The more you know about your memory, the better you’ll understand how you can improve it. Your baby’s first cry…the taste of your grandmother’s molasses cookies…the scent of an ocean breeze. These are memories that make up the ongoing experience of your life — they provide you with a sense of self. They’re what make you feel comfortable with familiar people and surroundings, tie your past with your present, and provide a framework for the future. In a profound way, it is our collective set of memories — our “memory” as a whole — that makes us who we are. Most people talk about memory as if it were a thing they have, like bad eyes or a good head of hair. But your memory doesn’t exist in the way a part of your body exists — it’s not a “thing” you can touch. It’s a concept that refers to the process of remembering. In the past, many experts were fond of describing memory as a sort of tiny filing cabinet full of individual memory folders in which information is stored away. Others likened memory to aneural supercomputer wedged under the human scalp. But today, experts believe that memory is far more complex and elusive than that — and that it is located not in one particular place in the brain but is instead a brain-wide process. Let us embark in this intriguing topic. I cannot wait to read all your interesting opinion about it.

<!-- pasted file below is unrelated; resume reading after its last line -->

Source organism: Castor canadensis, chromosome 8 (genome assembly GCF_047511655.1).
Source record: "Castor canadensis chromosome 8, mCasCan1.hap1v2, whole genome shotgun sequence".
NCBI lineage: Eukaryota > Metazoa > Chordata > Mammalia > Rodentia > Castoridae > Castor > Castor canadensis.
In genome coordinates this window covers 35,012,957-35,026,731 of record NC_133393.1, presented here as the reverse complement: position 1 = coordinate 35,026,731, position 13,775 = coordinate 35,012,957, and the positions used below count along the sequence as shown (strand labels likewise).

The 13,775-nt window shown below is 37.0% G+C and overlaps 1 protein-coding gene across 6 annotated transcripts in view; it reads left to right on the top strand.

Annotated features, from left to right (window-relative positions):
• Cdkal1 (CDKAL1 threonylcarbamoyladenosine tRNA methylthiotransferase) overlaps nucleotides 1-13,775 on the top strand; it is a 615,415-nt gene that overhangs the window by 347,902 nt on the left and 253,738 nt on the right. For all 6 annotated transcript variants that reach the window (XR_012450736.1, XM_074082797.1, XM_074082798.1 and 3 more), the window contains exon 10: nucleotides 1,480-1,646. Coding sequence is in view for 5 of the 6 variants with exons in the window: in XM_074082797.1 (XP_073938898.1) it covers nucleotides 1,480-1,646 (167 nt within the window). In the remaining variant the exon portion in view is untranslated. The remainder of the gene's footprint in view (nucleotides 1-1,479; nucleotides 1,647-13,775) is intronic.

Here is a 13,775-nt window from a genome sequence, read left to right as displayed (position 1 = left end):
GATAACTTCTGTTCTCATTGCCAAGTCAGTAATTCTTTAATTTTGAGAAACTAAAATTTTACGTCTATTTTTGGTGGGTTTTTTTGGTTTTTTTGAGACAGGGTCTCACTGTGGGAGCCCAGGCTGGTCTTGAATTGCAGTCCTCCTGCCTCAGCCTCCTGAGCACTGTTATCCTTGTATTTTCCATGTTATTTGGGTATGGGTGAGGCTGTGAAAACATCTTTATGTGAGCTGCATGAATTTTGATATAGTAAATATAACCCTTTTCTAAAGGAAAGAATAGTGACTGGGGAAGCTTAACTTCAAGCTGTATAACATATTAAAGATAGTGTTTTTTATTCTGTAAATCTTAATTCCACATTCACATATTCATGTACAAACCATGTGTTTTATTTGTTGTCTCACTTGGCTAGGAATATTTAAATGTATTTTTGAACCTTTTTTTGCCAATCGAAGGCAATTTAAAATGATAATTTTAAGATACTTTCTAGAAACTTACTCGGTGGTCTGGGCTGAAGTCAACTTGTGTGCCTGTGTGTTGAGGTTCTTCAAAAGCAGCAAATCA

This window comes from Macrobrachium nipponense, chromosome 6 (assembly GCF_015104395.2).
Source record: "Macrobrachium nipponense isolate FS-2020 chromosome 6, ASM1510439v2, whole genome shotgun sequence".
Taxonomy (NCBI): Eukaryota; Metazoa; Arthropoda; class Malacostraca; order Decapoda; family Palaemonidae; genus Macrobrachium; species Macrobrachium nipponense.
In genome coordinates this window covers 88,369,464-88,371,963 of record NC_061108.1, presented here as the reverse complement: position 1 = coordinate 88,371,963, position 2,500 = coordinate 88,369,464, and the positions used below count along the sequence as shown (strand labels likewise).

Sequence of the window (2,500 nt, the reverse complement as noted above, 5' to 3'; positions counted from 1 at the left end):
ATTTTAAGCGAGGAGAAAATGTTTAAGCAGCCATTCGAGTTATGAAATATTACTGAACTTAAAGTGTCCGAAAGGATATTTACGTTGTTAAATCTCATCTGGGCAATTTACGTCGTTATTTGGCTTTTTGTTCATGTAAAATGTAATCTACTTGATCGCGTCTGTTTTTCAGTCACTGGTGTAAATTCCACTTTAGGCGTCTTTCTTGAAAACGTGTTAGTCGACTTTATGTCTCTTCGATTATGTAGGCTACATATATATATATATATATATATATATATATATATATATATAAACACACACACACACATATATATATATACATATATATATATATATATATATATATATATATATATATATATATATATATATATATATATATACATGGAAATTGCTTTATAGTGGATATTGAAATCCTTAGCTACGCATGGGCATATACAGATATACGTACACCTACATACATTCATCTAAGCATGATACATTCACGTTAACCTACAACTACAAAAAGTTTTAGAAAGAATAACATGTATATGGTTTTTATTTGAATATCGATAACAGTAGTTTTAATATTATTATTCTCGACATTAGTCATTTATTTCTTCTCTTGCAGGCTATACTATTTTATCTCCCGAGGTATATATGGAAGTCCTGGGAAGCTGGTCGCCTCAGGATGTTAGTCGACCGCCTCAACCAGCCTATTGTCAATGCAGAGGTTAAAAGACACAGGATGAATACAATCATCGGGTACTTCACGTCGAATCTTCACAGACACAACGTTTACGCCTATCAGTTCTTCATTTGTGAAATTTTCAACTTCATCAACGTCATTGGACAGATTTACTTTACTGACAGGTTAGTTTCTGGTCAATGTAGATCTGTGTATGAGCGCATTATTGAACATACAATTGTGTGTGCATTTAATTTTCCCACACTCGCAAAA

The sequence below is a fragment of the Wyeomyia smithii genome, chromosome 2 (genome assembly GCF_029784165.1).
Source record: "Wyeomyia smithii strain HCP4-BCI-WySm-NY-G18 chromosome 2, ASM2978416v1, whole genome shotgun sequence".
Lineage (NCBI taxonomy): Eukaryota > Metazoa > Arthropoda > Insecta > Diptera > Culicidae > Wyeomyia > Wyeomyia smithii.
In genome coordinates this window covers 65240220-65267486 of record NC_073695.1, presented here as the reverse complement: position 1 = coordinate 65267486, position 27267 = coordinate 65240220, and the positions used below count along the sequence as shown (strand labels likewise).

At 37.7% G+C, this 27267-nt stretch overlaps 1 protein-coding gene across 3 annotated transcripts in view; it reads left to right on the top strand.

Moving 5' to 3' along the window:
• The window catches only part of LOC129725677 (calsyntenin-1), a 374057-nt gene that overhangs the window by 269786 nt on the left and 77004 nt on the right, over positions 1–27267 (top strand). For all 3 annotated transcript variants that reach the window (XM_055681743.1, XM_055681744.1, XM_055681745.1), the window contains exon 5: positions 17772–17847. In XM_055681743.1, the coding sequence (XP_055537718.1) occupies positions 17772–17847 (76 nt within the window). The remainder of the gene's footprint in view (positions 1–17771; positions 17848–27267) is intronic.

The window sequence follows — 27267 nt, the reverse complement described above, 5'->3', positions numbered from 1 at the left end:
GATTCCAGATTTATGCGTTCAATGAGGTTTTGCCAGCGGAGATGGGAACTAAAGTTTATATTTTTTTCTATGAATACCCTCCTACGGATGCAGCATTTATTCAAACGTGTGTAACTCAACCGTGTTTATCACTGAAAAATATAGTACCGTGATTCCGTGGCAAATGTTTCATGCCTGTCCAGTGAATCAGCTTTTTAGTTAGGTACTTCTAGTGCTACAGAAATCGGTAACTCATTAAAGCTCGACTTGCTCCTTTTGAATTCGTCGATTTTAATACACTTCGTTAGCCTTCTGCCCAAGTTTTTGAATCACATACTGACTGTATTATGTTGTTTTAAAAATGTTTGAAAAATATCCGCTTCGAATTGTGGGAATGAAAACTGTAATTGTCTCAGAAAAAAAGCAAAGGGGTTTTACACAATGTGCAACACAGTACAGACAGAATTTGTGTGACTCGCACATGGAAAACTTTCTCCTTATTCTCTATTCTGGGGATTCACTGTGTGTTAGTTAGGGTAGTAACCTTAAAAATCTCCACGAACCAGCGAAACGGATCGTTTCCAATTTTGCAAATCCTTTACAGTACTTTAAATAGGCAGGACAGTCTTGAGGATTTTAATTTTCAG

1.- Some people suggest elderly may forget lots of things, but they still remember some meaningful moments. WHat can you tell us about this?
2.- Is it possible to train our memory to remember specific things? How?